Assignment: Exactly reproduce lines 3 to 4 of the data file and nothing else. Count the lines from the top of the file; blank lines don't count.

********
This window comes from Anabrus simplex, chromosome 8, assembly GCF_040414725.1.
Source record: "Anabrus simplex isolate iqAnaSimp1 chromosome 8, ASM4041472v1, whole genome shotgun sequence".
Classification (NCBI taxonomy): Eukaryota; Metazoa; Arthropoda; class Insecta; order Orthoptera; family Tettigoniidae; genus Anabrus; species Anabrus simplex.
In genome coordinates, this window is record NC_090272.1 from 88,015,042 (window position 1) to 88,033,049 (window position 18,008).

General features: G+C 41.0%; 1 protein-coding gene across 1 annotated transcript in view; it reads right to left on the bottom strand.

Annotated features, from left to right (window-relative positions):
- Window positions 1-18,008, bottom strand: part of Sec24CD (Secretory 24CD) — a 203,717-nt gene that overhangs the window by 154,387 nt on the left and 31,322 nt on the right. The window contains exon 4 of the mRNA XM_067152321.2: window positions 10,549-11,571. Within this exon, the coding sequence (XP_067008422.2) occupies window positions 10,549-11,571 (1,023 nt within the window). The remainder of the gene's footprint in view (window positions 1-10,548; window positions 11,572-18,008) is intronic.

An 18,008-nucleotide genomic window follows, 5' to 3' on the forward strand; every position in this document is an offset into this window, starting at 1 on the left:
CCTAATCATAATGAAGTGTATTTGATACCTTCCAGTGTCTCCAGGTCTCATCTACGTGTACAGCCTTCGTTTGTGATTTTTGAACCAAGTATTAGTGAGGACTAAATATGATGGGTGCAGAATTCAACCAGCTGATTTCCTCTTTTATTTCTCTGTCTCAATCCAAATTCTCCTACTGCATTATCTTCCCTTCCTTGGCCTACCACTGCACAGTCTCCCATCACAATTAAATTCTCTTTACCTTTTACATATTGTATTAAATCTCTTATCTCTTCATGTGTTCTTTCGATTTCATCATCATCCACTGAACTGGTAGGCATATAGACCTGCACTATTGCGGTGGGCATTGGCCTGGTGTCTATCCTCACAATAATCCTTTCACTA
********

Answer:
Classification (NCBI taxonomy): Eukaryota; Metazoa; Arthropoda; class Insecta; order Orthoptera; family Tettigoniidae; genus Anabrus; species Anabrus simplex.
In genome coordinates, this window is record NC_090272.1 from 88,015,042 (window position 1) to 88,033,049 (window position 18,008).